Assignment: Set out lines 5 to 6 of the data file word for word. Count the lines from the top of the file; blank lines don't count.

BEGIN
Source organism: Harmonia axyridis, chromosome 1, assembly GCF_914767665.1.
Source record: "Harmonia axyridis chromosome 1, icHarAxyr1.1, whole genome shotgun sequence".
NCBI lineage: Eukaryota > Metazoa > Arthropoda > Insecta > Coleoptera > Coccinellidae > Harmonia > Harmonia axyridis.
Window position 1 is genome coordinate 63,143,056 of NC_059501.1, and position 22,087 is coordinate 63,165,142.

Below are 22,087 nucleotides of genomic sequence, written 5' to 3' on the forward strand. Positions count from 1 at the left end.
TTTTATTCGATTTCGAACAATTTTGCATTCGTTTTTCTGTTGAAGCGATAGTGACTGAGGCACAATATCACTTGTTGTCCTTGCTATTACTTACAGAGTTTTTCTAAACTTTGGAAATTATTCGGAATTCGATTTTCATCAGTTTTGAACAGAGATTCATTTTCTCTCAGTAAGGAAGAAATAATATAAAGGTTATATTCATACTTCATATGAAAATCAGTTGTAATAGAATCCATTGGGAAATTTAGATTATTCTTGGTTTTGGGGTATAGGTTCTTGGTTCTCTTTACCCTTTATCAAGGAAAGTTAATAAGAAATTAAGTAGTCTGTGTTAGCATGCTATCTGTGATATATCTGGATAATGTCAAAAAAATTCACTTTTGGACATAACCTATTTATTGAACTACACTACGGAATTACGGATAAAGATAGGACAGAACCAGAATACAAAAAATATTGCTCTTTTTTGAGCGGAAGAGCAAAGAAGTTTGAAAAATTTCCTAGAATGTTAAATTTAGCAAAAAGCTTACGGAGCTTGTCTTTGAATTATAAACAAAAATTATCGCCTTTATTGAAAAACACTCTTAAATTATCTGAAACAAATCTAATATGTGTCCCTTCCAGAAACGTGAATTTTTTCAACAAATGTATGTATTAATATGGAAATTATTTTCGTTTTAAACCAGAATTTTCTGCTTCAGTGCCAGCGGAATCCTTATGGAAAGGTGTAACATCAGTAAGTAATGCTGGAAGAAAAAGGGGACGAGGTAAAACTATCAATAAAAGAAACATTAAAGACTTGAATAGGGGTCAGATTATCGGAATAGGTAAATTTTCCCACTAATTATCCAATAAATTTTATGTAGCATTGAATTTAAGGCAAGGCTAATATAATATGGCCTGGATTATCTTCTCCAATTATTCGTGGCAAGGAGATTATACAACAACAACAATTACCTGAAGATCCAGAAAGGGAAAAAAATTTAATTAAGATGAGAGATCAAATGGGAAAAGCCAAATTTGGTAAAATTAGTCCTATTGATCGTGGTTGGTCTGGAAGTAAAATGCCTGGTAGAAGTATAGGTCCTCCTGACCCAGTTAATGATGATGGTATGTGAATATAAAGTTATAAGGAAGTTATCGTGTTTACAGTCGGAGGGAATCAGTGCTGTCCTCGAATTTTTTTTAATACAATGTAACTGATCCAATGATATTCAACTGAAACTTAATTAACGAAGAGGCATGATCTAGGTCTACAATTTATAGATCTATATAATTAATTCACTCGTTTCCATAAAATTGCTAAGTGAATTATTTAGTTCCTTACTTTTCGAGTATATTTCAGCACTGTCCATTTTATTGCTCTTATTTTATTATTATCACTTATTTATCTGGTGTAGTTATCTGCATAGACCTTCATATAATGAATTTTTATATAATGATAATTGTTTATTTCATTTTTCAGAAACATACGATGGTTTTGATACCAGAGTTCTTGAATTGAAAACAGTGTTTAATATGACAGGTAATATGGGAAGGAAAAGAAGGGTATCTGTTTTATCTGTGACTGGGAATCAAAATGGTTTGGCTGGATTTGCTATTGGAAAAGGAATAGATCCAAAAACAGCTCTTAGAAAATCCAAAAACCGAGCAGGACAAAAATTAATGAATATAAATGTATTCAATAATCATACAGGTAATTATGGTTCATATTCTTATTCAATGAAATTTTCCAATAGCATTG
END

Below are 22,087 nucleotides of genomic sequence, written 5' to 3' on the forward strand. Positions count from 1 at the left end.
TTTTATTCGATTTCGAACAATTTTGCATTCGTTTTTCTGTTGAAGCGATAGTGACTGAGGCACAATATCACTTGTTGTCCTTGCTATTACTTACAGAGTTTTTCTAAACTTTGGAAATTATTCGGAATTCGATTTTCATCAGTTTTGAACAGAGATTCATTTTCTCTCAGTAAGGAAGAAATAATATAAAGGTTATATTCATACTTCATATGAAAATCAGTTGTAATAGAATCCATTGGGAAATTTAGATTATTCTTGGTTTTGGGGTATAGGTTCTTGGTTCTCTTTACCCTTTATCAAGGAAAGTTAATAAGAAATTAAGTAGTCTGTGTTAGCATGCTATCTGTGATATATCTGGATAATGTCAAAAAAATTCACTTTTGGACATAACCTATTTATTGAACTACACTACGGAATTACGGATAAAGATAGGACAGAACCAGAATACAAAAAATATTGCTCTTTTTTGAGCGGAAGAGCAAAGAAGTTTGAAAAATTTCCTAGAATGTTAAATTTAGCAAAAAGCTTACGGAGCTTGTCTTTGAATTATAAACAAAAATTATCGCCTTTATTGAAAAACACTCTTAAATTATCTGAAACAAATCTAATATGTGTCCCTTCCAGAAACGTGAATTTTTTCAACAAATGTATGTATTAATATGGAAATTATTTTCGTTTTAAACCAGAATTTTCTGCTTCAGTGCCAGCGGAATCCTTATGGAAAGGTGTAACATCAGTAAGTAATGCTGGAAGAAAAAGGGGACGAGGTAAAACTATCAATAAAAGAAACATTAAAGACTTGAATAGGGGTCAGATTATCGGAATAGGTAAATTTTCCCACTAATTATCCAATAAATTTTATGTAGCATTGAATTTAAGGCAAGGCTAATATAATATGGCCTGGATTATCTTCTCCAATTATTCGTGGCAAGGAGATTATACAACAACAACAATTACCTGAAGATCCAGAAAGGGAAAAAAATTTAATTAAGATGAGAGATCAAATGGGAAAAGCCAAATTTGGTAAAATTAGTCCTATTGATCGTGGTTGGTCTGGAAGTAAAATGCCTGGTAGAAGTATAGGTCCTCCTGACCCAGTTAATGATGATGGTATGTGAATATAAAGTTATAAGGAAGTTATCGTGTTTACAGTCGGAGGGAATCAGTGCTGTCCTCGAATTTTTTTTAATACAATGTAACTGATCCAATGATATTCAACTGAAACTTAATTAACGAAGAGGCATGATCTAGGTCTACAATTTATAGATCTATATAATTAATTCACTCGTTTCCATAAAATTGCTAAGTGAATTATTTAGTTCCTTACTTTTCGAGTATATTTCAGCACTGTCCATTTTATTGCTCTTATTTTATTATTATCACTTATTTATCTGGTGTAGTTATCTGCATAGACCTTCATATAATGAATTTTTATATAATGATAATTGTTTATTTCATTTTTCAGAAACATACGATGGTTTTGATACCAGAGTTCTTGAATTGAAAACAGTGTTTAATATGACAGGTAATATGGGAAGGAAAAGAAGGGTATCTGTTTTATCTGTGACTGGGAATCAAAATGGTTTGGCTGGATTTGCTATTGGAAAAGGAATAGATCCAAAAACAGCTCTTAGAAAATCCAAAAACCGAGCAGGACAAAAATTAATGAATATAAATGTATTCAATAATCATACAGGTAATTATGGTTCATATTCTTATTCAATGAAATTTTCCAATAGCATTG